Democracy Tree readers are already quite well versed on the chicanery of the Koch brothers and their sham group, Americans for Prosperity. But now a new, out-of-state, multi-million dollar organization is interfering with local issues — demonstrating a particular interest in Michigan’s small town politics.
The Free Congress Foundation, a 501(c)(3), and their 501(c)(4) political action arm, Free Congress Action, are tampering with local ballot initiatives. These organizations are run by former Virginia Gov. Jim Gilmore, a hardline Republican who also maintains a blog at his other organization, American Opportunity.org. Its content is little more than an aggregation of news and editorial clippings critical of President Obama, speculation about Benghazi, Keystone XL Pipeline screeds, along with other issues that keep the low-information Fox viewers constantly foaming at the mouth.
Gilmore advocates for lower corporate taxes, increased military spending, and more guns, guns, guns. He’s currently on the board of the National Rifle Association, is a former chair of the Republican National Committee, and he also chaired the Congressional Advisory Panel to Assess Domestic Capabilities for Terrorism Involving Weapons of Mass Destruction, aka the Gilmore Commission. His 2008 presidential bid fizzled miserably — and six years later, he’s still got a bad case of sour grapes.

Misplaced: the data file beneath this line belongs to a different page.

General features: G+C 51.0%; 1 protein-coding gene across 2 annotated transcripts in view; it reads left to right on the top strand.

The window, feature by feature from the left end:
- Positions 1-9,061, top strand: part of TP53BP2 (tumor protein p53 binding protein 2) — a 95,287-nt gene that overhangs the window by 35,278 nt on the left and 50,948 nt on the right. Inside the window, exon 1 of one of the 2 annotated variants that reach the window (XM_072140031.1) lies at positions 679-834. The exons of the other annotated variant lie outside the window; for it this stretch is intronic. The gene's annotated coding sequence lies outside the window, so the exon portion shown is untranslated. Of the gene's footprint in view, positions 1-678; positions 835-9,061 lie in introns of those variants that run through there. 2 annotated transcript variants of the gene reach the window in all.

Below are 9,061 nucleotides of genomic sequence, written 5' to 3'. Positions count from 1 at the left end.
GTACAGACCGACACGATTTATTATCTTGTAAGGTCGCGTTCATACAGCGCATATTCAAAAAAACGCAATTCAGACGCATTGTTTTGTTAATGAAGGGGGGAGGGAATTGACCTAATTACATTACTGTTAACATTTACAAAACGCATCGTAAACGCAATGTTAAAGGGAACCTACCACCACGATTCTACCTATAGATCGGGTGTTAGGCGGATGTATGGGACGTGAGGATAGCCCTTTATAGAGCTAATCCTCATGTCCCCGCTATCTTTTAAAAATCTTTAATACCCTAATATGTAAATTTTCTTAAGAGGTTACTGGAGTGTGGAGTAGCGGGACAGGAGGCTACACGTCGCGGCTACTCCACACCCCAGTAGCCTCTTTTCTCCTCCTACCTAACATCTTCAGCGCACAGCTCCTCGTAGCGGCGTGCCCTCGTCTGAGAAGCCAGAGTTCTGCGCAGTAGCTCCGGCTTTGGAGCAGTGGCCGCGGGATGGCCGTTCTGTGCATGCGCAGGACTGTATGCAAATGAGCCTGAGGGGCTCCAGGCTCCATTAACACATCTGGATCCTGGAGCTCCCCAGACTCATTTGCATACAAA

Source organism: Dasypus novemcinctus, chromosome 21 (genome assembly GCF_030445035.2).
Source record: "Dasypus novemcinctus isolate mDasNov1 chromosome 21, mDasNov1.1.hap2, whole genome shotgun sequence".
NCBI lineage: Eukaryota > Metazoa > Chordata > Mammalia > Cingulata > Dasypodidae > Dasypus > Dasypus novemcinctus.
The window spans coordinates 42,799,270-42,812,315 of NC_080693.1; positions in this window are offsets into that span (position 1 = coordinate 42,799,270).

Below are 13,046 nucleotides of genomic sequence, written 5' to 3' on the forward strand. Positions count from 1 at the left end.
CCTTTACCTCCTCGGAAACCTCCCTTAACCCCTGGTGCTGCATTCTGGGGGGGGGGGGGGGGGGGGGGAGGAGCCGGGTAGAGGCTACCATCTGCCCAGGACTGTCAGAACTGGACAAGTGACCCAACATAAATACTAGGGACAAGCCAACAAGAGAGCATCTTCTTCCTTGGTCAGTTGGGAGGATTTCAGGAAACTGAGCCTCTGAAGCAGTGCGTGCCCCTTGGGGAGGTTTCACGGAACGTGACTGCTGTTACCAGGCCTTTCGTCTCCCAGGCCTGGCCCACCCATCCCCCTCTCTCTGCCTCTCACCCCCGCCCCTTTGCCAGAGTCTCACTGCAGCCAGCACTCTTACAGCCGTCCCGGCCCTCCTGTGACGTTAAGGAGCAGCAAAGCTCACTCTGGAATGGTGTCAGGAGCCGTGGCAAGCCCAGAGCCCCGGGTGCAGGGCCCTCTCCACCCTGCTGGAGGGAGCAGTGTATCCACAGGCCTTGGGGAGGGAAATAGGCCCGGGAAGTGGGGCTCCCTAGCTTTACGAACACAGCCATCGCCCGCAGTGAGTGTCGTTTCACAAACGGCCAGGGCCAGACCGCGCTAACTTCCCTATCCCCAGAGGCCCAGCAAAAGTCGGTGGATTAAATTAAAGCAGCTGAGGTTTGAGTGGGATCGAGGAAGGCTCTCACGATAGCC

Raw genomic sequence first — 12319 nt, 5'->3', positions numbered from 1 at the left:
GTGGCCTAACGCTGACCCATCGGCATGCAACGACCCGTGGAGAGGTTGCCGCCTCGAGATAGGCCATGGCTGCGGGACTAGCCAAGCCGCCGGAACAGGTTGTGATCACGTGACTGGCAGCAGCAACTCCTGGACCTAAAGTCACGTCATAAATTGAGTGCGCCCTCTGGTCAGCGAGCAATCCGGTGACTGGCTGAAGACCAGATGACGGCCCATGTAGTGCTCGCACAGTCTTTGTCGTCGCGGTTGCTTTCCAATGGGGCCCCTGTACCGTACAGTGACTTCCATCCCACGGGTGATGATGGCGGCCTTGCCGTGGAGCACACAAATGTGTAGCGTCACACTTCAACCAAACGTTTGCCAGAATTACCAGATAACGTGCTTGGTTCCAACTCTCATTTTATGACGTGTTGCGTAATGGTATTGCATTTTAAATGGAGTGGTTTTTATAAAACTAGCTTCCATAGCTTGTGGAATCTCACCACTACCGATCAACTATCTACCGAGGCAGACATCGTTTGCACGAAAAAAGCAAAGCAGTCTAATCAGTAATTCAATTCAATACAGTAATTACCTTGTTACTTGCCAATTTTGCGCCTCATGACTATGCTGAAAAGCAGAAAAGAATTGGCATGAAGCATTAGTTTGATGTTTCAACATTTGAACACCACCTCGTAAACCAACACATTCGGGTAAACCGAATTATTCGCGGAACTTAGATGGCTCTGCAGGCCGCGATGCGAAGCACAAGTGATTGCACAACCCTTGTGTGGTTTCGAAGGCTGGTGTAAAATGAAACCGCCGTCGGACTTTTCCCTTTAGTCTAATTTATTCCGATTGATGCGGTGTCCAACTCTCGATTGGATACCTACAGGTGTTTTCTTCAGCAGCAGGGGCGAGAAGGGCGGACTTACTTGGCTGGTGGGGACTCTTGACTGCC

His Virginia-based conservative think-tank, Free Congress Foundation, recently rolled into the Great Lakes state with the intent of killing local millage proposals. They dislike spending tax dollars on public works issues, such as libraries, zoos, schools, and roads, and instead favor tax breaks for corporate “job creators”. Read their Reaganomics redux trickle-down tax plan here.
If lowering corporate taxes was truly the formula for achieving universal employment, this nation would be awash in jobs. Corporations, along with their chief executive officers, already enjoy obscene tax breaks, coupled with the rampant exploitation of loopholes, they frequently pay no taxes at all, all while raking-in generous subsidies for the pleasure of underpaying employees and outsourcing jobs. They are pushing our workforce to the brink and beyond.
Michigan citizens bear the burden of that corporate greed through reduced revenues for their communities. And now we learn that these outside parties wish to additionally block local initiatives that would self-fund projects important to residents.
The affluent community of Birmingham, Michigan recently got slammed with third-party mailers and robo-calls from Free Congress that played a role in killing a millage proposal to support their public library.
On May 6th, Birmingham voters rejected a $21.5 million bond proposal for the Baldwin Public Library. City Commissioners admit that the request would have likely failed without the outsider campaign, but they expressed concern over losing local control of their democratic process. The Observer & Eccentric quotes Commissioner Gordon Rinschler: